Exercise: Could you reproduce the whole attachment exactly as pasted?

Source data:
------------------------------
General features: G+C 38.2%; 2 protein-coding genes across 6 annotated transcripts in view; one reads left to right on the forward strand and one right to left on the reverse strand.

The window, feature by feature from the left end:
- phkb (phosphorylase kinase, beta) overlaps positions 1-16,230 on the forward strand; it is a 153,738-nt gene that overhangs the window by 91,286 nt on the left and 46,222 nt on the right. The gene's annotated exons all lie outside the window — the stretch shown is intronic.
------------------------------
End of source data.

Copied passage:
General features: G+C 38.2%; 2 protein-coding genes across 6 annotated transcripts in view; one reads left to right on the forward strand and one right to left on the reverse strand.

The window, feature by feature from the left end:
- phkb (phosphorylase kinase, beta) overlaps positions 1-16,230 on the forward strand; it is a 153,738-nt gene that overhangs the window by 91,286 nt on the left and 46,222 nt on the right. The gene's annotated exons all lie outside the window — the stretch shown is intronic.